Wasps in New England

Wasp Control for Your Home or Business in Boston, MA, CT, RI, ME, NH, and VT

General Information

Belonging to the expansive order Hymenoptera, which consists of wasps/hornets, bees, and ants, wasps are flying insects that predominantly live in colonies and prey on other small insects or arthropod creatures for sustenance, including several orders of pests. Two common types of wasps in New England include yellow jackets (Vespula spp.) and white-faced hornets (Dolichovespula maculata). Paper wasps, or Polistes dominula, also remain very common to the area.

Wasps can be solitary or social and are typically found underground and in trees. If aggravated, wasps may become aggressive, especially during the fall before overwintering when brood sizes reach their peaks. Overly aggressive colonies found in densely populated suburban or urban areas may require professional pest control management.

Picture of Paper Wasp

Appearance & Identification

What Do Wasps Look Like?
Unlike bees, wasps lack the synonymous body hair associated with honeybee and bumblebee appearances. Exact body type varies between species, with some wasps being smaller in size and others with longer and larger bodies. Wasps are characterized as having smooth outer shells and three distinct sections of body: a head, a thorax, and an abdomen.

For certain types of wasps, coloration can sometimes be a very identifiable characteristic. Yellow jacket, white faced hornets, and cicada killer wasps all feature distinctive bright yellow or white horizontal striations against black bodies. However, coloration is not a defining characteristic of all wasps.

All wasps have two sets of translucent, amber-colored wings (four in total), one larger and one smaller, attached at the thorax and possess two, long antennae protruding from the head. As insects, wasps have six legs.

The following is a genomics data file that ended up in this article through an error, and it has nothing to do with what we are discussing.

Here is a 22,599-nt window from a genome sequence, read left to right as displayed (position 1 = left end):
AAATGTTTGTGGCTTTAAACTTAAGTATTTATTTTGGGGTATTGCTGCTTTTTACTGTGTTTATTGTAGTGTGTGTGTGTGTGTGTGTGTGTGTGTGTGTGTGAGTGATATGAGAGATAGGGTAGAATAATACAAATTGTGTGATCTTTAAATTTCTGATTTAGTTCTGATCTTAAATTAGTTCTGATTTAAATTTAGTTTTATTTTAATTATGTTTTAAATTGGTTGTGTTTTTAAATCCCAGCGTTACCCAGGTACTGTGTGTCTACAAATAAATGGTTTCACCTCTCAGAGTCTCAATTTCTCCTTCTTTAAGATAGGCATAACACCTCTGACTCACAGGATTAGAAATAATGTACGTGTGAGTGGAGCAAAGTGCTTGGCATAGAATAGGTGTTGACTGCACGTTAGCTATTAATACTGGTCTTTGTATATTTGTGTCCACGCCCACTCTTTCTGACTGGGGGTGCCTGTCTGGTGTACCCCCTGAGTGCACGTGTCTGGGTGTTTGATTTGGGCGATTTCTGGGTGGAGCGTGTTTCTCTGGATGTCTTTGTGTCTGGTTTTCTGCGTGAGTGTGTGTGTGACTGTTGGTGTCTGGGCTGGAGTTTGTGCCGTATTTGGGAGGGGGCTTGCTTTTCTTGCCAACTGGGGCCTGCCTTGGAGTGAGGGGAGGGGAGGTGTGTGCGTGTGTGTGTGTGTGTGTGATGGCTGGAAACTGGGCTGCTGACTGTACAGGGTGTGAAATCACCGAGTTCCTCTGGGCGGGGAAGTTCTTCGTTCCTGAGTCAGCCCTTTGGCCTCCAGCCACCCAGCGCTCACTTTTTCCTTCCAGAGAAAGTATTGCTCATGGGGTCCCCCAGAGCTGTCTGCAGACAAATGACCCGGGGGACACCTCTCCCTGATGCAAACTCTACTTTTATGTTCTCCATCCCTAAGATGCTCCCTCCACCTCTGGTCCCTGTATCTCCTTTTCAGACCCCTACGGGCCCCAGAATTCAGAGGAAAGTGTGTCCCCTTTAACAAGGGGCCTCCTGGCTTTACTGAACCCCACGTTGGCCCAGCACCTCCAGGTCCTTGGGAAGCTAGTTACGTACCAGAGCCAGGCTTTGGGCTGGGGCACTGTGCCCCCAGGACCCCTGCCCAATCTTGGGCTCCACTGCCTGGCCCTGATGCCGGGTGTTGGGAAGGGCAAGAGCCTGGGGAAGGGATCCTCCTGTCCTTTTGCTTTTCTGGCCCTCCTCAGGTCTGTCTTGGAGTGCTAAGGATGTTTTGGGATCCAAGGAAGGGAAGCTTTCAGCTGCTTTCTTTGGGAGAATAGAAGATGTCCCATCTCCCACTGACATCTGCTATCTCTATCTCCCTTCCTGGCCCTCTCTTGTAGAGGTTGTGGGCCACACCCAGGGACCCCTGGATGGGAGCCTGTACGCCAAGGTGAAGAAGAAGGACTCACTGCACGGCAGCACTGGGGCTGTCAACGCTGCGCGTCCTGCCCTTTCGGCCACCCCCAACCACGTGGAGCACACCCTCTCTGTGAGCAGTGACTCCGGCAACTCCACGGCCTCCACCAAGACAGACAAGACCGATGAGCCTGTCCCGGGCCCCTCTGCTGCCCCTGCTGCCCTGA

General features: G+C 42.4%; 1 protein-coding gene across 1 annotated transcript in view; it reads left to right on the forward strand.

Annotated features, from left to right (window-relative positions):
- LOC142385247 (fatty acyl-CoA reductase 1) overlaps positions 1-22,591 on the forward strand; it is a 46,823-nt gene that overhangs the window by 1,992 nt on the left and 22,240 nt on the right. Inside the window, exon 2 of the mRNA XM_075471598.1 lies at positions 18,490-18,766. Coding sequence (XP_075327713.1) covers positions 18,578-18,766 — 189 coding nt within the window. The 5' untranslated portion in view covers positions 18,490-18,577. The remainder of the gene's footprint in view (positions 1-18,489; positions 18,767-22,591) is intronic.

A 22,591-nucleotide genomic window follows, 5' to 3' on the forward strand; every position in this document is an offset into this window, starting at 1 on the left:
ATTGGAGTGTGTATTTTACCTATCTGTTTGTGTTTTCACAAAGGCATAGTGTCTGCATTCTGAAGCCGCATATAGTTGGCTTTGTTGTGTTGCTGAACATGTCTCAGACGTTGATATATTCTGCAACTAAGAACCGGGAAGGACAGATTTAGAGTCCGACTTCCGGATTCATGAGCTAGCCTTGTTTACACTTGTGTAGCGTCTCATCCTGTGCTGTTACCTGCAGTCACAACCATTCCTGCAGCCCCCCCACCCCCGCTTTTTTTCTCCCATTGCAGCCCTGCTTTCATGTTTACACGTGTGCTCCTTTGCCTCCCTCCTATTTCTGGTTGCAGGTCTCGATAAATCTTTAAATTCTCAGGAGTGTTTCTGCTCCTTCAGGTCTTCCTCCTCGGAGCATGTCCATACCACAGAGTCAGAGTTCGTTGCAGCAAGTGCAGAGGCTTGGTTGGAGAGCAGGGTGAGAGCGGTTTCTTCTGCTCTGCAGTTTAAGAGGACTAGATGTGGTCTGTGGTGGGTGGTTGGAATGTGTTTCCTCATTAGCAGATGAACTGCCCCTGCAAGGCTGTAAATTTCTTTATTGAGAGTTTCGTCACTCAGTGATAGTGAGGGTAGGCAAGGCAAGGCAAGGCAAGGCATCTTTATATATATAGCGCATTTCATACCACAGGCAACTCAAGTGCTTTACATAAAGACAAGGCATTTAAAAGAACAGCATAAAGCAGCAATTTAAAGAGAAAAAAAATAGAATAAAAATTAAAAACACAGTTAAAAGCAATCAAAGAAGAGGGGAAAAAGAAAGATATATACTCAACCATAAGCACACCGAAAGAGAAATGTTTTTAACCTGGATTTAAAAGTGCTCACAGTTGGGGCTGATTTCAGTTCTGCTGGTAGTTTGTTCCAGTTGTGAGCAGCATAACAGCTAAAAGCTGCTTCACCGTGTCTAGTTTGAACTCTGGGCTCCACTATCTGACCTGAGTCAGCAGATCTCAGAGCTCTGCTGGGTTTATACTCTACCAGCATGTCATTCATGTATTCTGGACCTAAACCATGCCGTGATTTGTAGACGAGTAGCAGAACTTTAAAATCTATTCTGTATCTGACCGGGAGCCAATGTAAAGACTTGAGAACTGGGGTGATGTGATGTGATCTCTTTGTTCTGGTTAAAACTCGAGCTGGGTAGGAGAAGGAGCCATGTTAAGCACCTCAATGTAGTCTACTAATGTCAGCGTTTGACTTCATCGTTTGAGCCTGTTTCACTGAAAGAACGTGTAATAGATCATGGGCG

A sharp stinger sits at the base of the abdomen and is used as a defense mechanism. Females wasps are generally much larger than male wasps, in terms of both wing length and body length/size.


Social wasps congregate in colonies featuring ordered structures of responsibilities and rank within. Queen wasps remain responsible for populating colonies and continuing the species over winter. Worker wasps, similar to worker bees, construct hives and forage for food.

Wasps are most active during daylight hours. Communication between the insects takes place mainly through chemical transference of pheromones. In the late fall, queens disperse from the colony to find shelter and overwinter. The rest of the colony dies off. Wasps thrive in nearly every tropical, subtropical, and temperate region on the planet. The only areas unable to sustain wasps are cold, arctic areas.

Typical wasp colonies/hives exist either underground, up in relatively undisturbed trees, or on the underside of eaves of a house or structure. Wasp nests feature tiered layers of honeycomb, wrapped in paper-like shells above ground and protected by barriers of pulp underground.

Paper wasps are known to leave honeycomb exposed to the elements without such casings. The outer casings of the nests are usually made of regurgitated bits of wood, which forms a paste and hardens into a paper-like material.


What Do Wasps Eat?
Wasps are typically broken down into two subsets, which include non-parasitic and parasitic varieties. Generally, all wasps feed on other insects as larva and feed only on nectar as adults. The parasitic type feeds on pests like spiders or other invasive insects, with larvae representing the main food source.